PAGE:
8 Loss to the nation  These 27 blocks have an estimated reserves of 10000 Mil. T and are to produce nearly 400 mil. T per annum. Normally by this time they should have been producing atleast 400 Mtpa but to be on the safe side, if things had been put in place and clearances had been made available, these blocks would have been producing positively more than 200 Mtpa of coal. The allotment letter to the allottees provides that coal production has to start on 36 months for OC mine and 48 months for underground mine. All the blocks were allotted before the last three years. Not one has started.  Power generation would have been at least 40000MW  If one was to work the loss caused to the nation by non governance by the authorities then the loss would work out to be phenomenal, much more that what CAG has assessed on account coal block allocation

9 Losses to the nation  Loss of valuable foreign exchange for 200 Mt import @ $150 (taking Rs55 per $)per tonne is nearly Rs165000 crores per annum if India imports the coal to feed to its power stations  Loss of revenue to state and governments by way of royalty(@ of Rs 100 per tonne) is Rs2000 crores per annum  Loss of sales tax (4%)and income tax(30%) to the Govt Rs 10000crores crores  Presumptive loss Loss due to agitation etc. because load shedding Rs 10000 crore  Indirect losses due to poor growth of GDP, unemployment etc Rs 100000 lac crores.  The total is 2,70,000 crores/per year  Can India afford such a huge loss

10 What is country’s priority  The country needs coal for power and other industries very badly and that too very quickly. Our more concentration should be as to how the allocated coal blocks start production urgently and the country should move fast in the path of higher GDP growth.  The exercise of loss on account of allocation of blocks without auction is something which we should be kept aside and not take a centre stage as it is taken now. The whole of the nation particularly the parliament has been so much taken up with this issue that all other matters have taken a back seat.

11 Digging the past is retrograde step  If we were to continue to looking the past as what has been the loss on account of past decisions in the mineral sector, the there will be no end as we can remain permanently busy in working out the past losses  Calculate all the losses to the country for not going through auction route for all minerals for the last 65 years.  Loss on account of Tata and other private parties given chromite lease carving out pieces from the mining lease of OMC, a state Govt undertaking.  Loss on account of all the iron ore leases for the last 65 years in Odisha, Jharkhand and Karanataka given with out going through auction route.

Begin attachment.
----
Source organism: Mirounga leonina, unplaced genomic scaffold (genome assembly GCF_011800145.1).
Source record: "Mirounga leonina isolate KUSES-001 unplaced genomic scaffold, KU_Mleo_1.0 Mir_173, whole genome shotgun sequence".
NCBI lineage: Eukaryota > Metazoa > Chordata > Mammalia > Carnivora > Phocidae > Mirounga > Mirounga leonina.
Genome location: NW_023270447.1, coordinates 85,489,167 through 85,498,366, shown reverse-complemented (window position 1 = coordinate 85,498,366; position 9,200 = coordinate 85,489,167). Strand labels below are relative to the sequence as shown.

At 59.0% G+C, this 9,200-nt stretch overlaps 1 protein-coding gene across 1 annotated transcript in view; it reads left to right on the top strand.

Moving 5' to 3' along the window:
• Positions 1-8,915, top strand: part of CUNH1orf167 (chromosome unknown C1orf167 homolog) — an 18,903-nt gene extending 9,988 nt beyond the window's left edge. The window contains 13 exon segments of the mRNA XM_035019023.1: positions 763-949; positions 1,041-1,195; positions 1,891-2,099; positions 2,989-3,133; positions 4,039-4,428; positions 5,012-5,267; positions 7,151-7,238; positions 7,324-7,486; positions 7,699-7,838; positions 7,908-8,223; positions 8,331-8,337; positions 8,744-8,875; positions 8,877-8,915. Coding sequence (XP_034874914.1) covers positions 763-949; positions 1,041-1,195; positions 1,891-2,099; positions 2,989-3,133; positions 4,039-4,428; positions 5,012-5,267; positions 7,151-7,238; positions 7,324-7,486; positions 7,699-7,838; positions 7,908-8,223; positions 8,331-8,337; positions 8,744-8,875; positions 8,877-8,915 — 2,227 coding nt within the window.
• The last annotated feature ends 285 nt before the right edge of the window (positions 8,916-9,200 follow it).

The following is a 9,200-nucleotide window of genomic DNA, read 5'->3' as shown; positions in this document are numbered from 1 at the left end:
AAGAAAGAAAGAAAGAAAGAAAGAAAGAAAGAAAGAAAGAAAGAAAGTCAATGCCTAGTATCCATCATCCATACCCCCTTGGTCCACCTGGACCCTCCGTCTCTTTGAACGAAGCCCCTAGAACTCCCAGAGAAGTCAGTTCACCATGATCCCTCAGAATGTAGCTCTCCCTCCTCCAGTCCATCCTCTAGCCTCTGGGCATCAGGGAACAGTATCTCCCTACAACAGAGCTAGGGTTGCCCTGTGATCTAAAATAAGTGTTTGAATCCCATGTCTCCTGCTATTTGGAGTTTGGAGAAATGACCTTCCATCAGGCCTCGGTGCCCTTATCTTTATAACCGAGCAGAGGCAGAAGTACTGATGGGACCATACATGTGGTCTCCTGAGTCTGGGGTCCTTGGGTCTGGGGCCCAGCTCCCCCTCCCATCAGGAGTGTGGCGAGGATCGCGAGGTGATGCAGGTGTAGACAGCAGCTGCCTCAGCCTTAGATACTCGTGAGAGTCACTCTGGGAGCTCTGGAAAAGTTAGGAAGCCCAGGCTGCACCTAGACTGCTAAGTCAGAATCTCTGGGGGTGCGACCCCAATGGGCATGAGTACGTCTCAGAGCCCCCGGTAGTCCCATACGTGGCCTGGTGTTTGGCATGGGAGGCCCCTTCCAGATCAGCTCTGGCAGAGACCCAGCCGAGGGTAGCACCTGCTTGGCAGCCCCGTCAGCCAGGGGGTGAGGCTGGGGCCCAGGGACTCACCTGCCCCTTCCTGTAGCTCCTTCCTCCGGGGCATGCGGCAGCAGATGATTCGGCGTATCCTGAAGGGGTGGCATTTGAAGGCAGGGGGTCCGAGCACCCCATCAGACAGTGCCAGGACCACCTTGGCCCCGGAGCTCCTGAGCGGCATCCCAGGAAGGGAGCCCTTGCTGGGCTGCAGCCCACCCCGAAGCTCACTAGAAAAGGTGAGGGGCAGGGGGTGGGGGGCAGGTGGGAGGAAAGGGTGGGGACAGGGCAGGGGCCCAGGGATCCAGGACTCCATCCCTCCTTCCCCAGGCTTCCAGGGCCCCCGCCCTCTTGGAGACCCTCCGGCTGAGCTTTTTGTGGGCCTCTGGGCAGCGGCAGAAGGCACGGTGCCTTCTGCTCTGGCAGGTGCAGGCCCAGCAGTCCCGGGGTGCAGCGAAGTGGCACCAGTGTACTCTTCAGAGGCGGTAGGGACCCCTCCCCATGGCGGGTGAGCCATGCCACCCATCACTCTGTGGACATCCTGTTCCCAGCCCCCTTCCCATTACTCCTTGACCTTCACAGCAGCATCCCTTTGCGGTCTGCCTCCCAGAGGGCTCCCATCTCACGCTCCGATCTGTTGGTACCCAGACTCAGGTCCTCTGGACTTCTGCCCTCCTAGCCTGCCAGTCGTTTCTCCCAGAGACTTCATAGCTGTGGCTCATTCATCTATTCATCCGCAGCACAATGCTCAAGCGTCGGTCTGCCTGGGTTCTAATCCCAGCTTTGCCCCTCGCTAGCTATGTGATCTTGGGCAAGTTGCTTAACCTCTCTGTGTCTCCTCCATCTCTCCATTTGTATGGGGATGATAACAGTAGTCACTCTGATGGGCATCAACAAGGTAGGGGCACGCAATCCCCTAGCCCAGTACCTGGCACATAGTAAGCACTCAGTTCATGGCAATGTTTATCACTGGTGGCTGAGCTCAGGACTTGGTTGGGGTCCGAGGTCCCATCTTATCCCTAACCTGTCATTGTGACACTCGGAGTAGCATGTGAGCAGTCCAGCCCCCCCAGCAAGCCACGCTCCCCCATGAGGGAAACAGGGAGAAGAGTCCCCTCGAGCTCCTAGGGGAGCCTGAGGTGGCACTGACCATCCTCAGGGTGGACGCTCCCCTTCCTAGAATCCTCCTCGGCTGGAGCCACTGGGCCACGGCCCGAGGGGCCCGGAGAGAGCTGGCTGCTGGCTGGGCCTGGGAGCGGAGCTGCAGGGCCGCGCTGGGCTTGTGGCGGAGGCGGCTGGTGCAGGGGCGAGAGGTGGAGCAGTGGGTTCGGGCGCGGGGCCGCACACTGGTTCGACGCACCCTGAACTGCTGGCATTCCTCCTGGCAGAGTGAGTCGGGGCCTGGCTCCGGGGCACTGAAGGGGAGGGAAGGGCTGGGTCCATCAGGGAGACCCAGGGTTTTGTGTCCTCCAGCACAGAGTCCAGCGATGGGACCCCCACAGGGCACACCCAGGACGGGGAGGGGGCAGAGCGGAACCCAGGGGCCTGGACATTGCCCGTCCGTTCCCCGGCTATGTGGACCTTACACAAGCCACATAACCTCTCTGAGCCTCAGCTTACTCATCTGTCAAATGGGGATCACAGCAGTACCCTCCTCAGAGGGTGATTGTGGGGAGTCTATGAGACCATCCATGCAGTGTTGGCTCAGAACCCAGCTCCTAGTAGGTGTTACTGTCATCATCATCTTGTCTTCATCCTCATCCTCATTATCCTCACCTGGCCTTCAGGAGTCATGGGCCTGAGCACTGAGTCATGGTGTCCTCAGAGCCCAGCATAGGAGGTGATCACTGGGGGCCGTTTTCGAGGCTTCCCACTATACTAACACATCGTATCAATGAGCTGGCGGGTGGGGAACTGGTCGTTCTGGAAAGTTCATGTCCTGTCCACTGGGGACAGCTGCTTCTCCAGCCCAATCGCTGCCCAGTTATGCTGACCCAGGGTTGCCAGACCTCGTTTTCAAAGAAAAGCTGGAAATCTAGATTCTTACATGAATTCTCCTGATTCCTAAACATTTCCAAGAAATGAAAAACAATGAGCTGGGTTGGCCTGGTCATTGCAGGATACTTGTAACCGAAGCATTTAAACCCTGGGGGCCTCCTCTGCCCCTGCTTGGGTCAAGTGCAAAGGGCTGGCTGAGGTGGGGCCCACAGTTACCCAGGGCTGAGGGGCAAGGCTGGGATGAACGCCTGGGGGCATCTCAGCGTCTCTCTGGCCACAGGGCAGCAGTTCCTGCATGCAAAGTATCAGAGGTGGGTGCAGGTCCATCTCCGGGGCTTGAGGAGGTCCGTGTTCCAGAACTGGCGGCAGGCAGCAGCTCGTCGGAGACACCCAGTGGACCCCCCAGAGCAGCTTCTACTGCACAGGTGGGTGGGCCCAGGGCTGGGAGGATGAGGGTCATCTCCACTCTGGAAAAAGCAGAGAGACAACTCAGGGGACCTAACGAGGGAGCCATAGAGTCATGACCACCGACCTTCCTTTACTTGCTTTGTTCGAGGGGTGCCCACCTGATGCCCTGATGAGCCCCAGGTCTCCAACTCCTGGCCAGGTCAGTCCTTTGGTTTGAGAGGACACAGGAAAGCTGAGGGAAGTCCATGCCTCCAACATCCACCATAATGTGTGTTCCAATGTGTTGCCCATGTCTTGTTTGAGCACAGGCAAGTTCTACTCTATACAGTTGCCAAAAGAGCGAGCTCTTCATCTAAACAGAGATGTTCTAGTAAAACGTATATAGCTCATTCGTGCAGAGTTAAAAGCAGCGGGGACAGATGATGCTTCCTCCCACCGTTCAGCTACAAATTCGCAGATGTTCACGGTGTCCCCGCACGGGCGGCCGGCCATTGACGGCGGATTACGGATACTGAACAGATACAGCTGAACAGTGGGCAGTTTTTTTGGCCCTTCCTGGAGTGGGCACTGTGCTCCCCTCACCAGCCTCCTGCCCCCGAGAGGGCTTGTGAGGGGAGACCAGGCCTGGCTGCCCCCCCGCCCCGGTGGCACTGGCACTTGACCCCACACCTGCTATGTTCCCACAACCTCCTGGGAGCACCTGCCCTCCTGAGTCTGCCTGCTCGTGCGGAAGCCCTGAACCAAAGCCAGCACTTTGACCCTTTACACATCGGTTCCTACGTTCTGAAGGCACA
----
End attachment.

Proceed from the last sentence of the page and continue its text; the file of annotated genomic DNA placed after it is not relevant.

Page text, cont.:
12 The country is paying a heavier price  The country is paying a heavier price for lack of governance/decision making. It will not be far when regular blackouts shall be the daily feature. If we want to remain perpetually poor we should waste our time debating for years the losses due to coal block allotment. Instead we should look forward and start the coal mines urgently. Otherwise the danger of India slipping on all fronts and slow growth would result in unrest amongst population which will be impossible to control.

13 Has the private sector been faultless?  It is true that, the private sector who has been allotted Coal Blocks, neither had the expertise nor the necessary technical manpower to start so many mines. Indeed the record is extremely poor only 28 mines out of 214 have started production. These are mostly very small mines except a few JV companies of EMTA group with Bengal and Punjab state electricity boards.  But gradually the private sector will pick up once the environment and forest clearances are granted.  All the allocatees whether Govt or private have one common grievance non clearance by different Govt agencies like MoEF for EC (environment), FC (forest clearance), EMP (environment management plan clearance), State Govt for PL (Prospecting lease), ML (mining lease approval) and LA (land acquisition).

14 Dismal progress of coal blocks  Peeved at the dismal progress, the coal ministry has pulled up existing coal block allocattees, both public and private, for delay in the development of captive blocks. Only last month, the ministry of coal has declared it has identified as many as 93 coal blocks where almost all the requisite milestones are pending. Of these, 45 belong to government sector companies and the rest 48 to the private sector.  It is surprising that Jaitapur nuclear power plant got all the environmental clearances within 80 days but for coal projects clearances are pending for years. Coal project should be much more important as it is the back bone of India’s energy security.

15 Stop talibanism in the name of environment/forestry clearance  A recent editorial in Times of India, Srivatsa Krishna says that “ India adds one Australia every year by way of population. Either we provide basic facilities like food, shelter and electricity to our booming population or protect a few elephant and tiger corridors”.  The recent black out of 60 crore population of India will be regular affair and no political party can survive when people move to the streets. The very existence of India will be in danger.  We are in the doorstep of an energy emergency unless we act fast. In the words of Srivasta Krishna, in the name of environment protectionism, the MoEF should not indulge in environment ‘Talibanism’.